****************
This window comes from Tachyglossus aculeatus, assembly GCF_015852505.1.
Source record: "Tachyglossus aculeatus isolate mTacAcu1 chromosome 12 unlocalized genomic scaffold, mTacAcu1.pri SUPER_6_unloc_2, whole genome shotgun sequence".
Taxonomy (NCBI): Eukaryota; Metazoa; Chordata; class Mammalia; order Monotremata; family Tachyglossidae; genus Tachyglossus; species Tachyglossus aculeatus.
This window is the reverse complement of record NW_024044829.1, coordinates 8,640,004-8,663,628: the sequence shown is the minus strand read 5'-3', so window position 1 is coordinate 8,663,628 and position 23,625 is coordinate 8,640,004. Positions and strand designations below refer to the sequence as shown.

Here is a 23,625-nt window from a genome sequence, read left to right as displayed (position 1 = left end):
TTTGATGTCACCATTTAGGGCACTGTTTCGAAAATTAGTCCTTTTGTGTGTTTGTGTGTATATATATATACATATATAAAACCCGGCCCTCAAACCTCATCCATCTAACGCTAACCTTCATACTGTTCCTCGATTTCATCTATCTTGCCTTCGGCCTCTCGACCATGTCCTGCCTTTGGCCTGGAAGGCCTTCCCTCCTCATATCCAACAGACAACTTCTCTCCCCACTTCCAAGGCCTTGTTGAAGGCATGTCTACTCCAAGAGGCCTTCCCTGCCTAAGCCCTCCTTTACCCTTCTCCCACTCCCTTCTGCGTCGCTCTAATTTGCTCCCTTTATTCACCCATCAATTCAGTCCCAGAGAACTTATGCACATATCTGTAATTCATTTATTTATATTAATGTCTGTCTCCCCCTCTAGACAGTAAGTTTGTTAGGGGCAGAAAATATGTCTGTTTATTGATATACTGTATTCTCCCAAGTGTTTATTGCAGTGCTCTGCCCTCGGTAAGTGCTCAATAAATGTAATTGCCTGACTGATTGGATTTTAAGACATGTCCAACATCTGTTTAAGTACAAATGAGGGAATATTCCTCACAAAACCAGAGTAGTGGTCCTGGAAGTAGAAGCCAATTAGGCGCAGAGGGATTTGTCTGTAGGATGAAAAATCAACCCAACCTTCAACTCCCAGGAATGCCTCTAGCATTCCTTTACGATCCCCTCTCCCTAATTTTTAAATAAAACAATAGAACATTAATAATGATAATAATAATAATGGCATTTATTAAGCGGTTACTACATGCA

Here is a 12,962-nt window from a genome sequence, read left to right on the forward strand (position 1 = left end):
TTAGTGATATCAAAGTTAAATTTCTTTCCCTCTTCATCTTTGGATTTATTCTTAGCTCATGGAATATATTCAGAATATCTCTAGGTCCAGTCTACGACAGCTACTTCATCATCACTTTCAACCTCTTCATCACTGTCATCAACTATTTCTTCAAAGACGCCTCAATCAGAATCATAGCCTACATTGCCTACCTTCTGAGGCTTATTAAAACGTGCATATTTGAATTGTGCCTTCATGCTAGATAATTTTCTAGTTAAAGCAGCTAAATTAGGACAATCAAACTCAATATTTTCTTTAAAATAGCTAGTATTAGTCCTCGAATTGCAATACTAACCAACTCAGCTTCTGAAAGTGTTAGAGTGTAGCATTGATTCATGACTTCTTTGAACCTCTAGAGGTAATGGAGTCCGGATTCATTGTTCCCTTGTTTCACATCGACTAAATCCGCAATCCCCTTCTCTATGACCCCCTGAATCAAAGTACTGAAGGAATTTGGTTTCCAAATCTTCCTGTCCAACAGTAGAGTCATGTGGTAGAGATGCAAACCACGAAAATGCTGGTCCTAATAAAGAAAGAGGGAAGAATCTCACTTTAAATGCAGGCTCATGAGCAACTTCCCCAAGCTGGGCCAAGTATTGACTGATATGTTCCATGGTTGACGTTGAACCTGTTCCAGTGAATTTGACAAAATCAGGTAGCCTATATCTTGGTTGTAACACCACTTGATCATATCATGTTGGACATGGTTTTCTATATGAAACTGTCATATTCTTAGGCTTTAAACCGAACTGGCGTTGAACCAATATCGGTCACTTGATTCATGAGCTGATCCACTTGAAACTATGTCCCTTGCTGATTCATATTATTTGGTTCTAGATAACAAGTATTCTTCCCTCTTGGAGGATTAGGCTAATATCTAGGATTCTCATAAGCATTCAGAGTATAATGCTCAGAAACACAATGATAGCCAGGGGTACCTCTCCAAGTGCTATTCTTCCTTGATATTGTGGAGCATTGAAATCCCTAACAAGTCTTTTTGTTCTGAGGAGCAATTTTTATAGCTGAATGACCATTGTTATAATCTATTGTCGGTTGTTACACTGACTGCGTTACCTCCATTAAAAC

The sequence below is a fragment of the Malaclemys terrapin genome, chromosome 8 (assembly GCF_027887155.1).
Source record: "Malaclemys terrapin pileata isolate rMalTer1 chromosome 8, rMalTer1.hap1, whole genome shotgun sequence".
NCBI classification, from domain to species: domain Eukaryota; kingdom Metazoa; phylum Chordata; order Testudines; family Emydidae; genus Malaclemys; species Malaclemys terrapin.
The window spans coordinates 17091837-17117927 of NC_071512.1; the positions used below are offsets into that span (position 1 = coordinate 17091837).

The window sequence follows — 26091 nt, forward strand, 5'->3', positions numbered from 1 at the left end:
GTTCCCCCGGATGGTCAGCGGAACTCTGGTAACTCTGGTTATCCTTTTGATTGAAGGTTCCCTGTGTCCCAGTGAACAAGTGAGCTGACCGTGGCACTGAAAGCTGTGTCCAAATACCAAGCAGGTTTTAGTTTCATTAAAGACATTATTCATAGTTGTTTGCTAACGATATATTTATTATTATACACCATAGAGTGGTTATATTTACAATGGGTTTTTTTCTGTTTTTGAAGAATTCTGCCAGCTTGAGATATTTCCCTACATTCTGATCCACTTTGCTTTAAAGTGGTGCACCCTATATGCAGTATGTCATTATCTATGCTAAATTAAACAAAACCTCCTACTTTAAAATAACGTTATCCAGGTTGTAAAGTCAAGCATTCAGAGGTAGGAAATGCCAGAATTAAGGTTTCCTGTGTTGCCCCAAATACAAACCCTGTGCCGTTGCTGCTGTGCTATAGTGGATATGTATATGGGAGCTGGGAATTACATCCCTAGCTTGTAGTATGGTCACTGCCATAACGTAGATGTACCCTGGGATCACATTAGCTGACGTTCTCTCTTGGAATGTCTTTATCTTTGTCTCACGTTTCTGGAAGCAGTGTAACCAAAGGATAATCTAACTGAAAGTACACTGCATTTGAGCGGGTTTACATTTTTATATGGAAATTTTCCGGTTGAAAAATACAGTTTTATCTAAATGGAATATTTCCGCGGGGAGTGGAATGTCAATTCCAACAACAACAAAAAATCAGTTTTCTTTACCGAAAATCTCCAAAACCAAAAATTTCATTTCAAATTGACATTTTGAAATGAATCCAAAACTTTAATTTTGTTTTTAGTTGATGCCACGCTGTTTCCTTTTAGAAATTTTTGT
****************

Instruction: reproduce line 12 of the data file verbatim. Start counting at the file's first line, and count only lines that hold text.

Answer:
The window spans coordinates 17091837-17117927 of NC_071512.1; the positions used below are offsets into that span (position 1 = coordinate 17091837).